Still, I Rise: Remembering Maya Angelou



“I am a woman phenomenally, phenomenal woman, that’s me…” Maya Angelou’s words are both fulfilling and eternal, along with her legacy. She was an influential poet, writer, speaker, activist, and teacher. Her life journey has been amazing, tumultuous, and filled with spiritually God-directed adventures and even more rewarding and inspiring lowlights that beautifully crafted her highlights.

Marguerite Ann Johnson was born in St. Louis, Missouri in 1928. Her childhood was tainted with sexual abuse which left her traumatized and eventually led her to become a mute for nearly five years. It was during these five years of vocal silence where she encountered her passion for writing, literature, and the arts. She immersed herself in the literary wonders of Charles Dickens, Edgar Allen Poe, Shakespeare, James Weldon Johnson, and Phyllis Wheatly.

Dr. Angelou graduated from high school in Oakland, California. She faced unique experiences and challenges post-graduation, such as being a single mother, working as a Madame, a restaurant cook, and even suffering poverty, homelessness and living in cars with other youth. These experiences would eventually fuel her poignant memoirs, autobiographies, poetry, and, ultimately, her faith.

During her lifetime, Dr. Angelou wrote and published books including one of her most famous works, I Know Why the Caged Bird Sings. She became a dancer and singer in her youth and recorded the iconic Miss Calypso. She was also a member of the Harlem Writers’ Guild when she moved to New York. Fiercely passionate about justice, equal access to good education, and civil rights, Dr. Angelou, after meeting Dr. Martin Luther King for the first time, established the Cabaret for Freedom to help the Southern Christian Leadership Conference which amped up the civil rights movement in the 1960s. She also recited an original poem, “On the Pulse of the Morning” at Clinton’s 1993 inauguration, being the first black woman to even speak at such a presidential event! Dr. Angelou earned over 60 Honorary Degrees for higher education, both from home and throughout the world.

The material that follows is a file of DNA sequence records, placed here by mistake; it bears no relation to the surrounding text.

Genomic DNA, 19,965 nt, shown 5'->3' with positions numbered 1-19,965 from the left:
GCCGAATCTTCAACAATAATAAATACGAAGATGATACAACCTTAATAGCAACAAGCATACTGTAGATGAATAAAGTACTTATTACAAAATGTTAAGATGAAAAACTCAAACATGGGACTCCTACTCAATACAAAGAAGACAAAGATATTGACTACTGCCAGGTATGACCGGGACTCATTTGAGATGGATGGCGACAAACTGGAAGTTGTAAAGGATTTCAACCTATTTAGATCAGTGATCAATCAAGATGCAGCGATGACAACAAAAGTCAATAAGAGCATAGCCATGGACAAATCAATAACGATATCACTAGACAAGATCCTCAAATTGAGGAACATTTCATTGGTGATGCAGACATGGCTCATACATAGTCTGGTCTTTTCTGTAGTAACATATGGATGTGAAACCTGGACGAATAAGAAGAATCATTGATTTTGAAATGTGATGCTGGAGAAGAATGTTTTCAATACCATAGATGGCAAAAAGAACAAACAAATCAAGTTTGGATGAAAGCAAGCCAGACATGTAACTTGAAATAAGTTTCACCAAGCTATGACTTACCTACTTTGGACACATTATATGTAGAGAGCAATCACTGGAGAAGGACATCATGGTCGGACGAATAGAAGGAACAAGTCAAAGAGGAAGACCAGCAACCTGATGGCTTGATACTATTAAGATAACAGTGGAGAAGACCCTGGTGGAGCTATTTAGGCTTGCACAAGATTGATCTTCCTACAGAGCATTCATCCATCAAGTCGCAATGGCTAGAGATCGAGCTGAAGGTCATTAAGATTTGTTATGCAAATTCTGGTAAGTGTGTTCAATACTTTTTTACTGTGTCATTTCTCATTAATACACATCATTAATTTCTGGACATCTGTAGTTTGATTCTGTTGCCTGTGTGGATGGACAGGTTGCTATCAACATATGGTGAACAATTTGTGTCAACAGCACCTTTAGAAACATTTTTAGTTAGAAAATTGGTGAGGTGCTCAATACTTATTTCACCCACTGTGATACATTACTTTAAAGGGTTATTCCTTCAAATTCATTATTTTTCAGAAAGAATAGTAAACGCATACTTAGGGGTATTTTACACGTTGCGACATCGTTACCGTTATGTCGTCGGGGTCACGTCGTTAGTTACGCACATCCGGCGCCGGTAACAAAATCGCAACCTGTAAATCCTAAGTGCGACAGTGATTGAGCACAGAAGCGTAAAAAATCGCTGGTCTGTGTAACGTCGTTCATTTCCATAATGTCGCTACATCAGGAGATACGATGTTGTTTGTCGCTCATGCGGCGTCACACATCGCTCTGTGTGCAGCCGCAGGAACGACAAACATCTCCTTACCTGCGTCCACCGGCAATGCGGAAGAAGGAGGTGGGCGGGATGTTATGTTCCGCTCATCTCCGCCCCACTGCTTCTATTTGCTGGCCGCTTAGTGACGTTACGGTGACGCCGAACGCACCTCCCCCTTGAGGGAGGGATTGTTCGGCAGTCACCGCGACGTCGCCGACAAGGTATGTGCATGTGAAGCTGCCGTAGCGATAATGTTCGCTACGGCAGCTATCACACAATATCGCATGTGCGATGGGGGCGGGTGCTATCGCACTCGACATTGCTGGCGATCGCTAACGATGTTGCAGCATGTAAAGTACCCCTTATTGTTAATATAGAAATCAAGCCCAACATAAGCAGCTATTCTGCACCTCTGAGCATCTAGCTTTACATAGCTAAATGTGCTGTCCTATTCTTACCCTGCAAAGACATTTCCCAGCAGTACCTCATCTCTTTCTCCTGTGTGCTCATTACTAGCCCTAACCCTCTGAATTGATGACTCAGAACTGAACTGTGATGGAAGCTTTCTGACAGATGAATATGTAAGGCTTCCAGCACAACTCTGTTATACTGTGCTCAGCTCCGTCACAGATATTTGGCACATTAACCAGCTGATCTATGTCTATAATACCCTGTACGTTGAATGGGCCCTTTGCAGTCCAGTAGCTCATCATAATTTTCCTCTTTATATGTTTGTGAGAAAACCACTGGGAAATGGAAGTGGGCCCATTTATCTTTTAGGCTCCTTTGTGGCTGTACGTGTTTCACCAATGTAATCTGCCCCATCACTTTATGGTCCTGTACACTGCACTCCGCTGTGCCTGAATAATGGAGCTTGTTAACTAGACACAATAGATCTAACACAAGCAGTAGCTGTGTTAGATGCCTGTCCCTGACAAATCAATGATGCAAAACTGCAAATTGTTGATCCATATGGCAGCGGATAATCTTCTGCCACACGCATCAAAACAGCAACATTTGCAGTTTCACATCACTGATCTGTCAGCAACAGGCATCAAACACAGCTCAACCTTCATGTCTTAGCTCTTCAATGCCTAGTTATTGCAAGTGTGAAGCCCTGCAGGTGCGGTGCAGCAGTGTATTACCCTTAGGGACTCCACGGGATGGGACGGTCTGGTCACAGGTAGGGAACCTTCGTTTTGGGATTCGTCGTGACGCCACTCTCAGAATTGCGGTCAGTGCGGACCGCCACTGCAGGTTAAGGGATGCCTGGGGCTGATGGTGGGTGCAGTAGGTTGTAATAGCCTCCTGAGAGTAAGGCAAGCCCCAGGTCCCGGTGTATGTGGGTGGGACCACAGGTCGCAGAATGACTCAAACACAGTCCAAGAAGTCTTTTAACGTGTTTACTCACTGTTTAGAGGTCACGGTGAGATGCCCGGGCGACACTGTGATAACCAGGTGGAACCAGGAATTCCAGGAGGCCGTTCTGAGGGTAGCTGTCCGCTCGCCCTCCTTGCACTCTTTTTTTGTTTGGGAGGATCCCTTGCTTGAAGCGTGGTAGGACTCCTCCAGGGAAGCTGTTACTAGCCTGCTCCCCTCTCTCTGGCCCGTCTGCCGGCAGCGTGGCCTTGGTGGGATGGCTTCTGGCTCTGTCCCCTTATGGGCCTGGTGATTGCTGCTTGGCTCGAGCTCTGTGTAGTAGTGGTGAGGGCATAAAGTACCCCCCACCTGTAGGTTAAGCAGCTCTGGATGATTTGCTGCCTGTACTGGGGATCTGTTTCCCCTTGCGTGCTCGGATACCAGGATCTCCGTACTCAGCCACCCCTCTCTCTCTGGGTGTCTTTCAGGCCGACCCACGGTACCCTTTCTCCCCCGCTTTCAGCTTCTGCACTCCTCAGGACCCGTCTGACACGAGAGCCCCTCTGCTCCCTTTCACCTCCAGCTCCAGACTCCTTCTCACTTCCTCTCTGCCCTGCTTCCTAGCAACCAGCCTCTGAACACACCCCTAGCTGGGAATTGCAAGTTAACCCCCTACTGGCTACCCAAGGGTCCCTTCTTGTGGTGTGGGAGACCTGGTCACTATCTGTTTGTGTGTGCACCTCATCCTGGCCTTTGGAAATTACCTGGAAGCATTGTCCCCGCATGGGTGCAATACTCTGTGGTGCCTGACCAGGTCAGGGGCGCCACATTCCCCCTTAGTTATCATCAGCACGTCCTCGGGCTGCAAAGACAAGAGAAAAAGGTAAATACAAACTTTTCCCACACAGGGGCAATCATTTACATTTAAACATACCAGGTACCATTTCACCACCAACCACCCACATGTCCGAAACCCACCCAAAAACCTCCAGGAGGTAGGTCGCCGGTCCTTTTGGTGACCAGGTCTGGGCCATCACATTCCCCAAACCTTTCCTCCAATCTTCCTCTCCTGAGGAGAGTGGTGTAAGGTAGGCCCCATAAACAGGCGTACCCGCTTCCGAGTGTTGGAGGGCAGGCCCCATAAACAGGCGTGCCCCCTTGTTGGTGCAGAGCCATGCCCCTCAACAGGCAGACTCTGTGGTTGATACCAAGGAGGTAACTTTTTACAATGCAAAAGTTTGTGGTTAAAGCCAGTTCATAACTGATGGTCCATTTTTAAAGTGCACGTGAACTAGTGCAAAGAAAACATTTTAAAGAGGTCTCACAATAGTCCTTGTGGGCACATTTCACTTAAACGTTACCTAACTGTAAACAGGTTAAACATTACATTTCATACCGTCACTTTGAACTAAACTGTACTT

ANGELOU’S CONNECTION TO WINSTON-SALEM

Dr. Angelou was a professor at Wake Forest University for the past four decades where she held the first Lifetime Reynolds Professorship of American Studies. She first appeared on the campus for a speaking engagement which became the solid foundation of her teaching career. Her mission was to inspire students to become better thinkers, writers, and citizens. She gracefully used her influence in the civil rights movement, her gift and passion for literature and writing, and unique, powerful insight to touch her students’ lives.

Dr. Angelou taught culturally-charged courses at Wake such as “Race, Politics and Literature,” “Race in the Southern Experience,” and “African Culture and Impact on the U.S.” Her ubiquitous influence was the gift that kept on giving. In 2002, the Wake Forest School of Medicine created the Maya Angelou Center for Health Equity for students to study racial and ethnic differences in healthcare and health outcomes.

Another lesser known fact about Dr. Angelou is that she has donated 400 boxes of personally handwritten movie scripts, drafts of plays, and other film-related material—all on yellow legal pads—to the Schomburg Center for African American studies in New York. Interesting!

Dr. Angelou was a loving, engaging teacher who inspired courage in the hearts of her pupils. She heavily stressed how important it was to have the courage to live out our dreams and beliefs. She was known as someone who effortlessly brought distinction to Wake Forest and North Carolina, and offered the gift of friendship as well as timeless knowledge and wisdom. Maya Angelou was one of those souls a person would feel so connected to even if they’ve never met her. Her voice lives on…Happy birthday, Dr. Angelou!

Some Inspirational Quotes by Angelou

  • “Your destiny is to develop the courage to flesh out the great dreams, to dare to love, to dare to care, to dare to want to be significant and to admit it, not by the things you own or the positions you hold, but by the lives you live.”
  • “Hoping for the best, prepared for the worst, and unsurprised by anything in between.”
  • “If you don’t like something, change it. If you can’t change it, change your attitude. Don’t complain.”
  • “If you get, give. If you learn, teach.”
  • “Don’t whine…it lets a brute know a victim is near.”

 


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